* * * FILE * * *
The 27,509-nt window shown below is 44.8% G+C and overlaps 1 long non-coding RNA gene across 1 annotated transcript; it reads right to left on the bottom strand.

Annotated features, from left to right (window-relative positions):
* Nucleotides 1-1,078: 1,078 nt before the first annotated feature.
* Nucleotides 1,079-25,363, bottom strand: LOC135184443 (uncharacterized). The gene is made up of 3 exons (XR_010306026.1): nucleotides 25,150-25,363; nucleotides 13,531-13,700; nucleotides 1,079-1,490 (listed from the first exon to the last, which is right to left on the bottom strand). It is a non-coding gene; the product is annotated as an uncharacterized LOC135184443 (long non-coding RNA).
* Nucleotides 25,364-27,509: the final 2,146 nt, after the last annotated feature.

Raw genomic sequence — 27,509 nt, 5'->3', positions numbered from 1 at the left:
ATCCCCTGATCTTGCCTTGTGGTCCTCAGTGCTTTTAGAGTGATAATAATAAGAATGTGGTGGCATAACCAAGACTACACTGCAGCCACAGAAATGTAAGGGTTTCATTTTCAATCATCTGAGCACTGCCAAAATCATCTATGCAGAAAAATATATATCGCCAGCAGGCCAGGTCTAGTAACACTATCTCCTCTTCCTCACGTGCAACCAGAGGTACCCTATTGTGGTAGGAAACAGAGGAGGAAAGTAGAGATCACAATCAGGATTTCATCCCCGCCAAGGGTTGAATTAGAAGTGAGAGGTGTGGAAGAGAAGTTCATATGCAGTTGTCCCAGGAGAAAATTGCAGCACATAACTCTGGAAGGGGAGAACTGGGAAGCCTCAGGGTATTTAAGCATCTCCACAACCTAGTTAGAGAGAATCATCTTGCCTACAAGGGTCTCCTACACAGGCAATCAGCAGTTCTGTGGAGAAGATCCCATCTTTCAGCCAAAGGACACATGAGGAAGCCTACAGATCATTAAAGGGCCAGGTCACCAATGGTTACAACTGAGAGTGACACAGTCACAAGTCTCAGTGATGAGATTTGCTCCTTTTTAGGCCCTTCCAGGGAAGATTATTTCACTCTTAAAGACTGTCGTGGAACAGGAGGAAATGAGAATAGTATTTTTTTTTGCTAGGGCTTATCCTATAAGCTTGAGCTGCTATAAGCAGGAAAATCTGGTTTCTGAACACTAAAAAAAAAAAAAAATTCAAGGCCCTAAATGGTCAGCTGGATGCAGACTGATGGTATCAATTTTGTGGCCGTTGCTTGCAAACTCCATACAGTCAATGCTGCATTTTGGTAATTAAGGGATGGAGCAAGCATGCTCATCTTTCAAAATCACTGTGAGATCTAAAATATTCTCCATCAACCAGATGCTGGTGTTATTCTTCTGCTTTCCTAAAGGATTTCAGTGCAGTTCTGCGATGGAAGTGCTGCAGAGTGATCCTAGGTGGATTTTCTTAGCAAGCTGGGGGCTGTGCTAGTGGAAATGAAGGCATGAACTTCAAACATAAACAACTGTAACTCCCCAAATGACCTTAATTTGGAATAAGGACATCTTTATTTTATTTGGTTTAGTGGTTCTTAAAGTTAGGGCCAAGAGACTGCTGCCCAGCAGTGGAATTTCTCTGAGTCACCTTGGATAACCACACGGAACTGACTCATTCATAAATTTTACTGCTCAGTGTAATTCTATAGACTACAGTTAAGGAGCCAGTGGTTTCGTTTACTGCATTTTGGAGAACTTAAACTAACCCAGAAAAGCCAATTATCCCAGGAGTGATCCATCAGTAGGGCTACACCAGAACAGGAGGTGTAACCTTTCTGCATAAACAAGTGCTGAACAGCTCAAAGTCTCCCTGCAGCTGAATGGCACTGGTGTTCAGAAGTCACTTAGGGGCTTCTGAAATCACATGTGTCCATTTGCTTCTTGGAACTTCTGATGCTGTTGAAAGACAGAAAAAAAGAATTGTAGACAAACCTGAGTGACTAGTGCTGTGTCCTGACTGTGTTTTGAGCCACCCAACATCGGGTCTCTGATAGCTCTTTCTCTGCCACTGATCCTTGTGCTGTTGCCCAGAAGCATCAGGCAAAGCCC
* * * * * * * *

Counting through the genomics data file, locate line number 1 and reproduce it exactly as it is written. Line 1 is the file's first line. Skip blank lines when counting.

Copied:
The 27,509-nt window shown below is 44.8% G+C and overlaps 1 long non-coding RNA gene across 1 annotated transcript; it reads right to left on the bottom strand.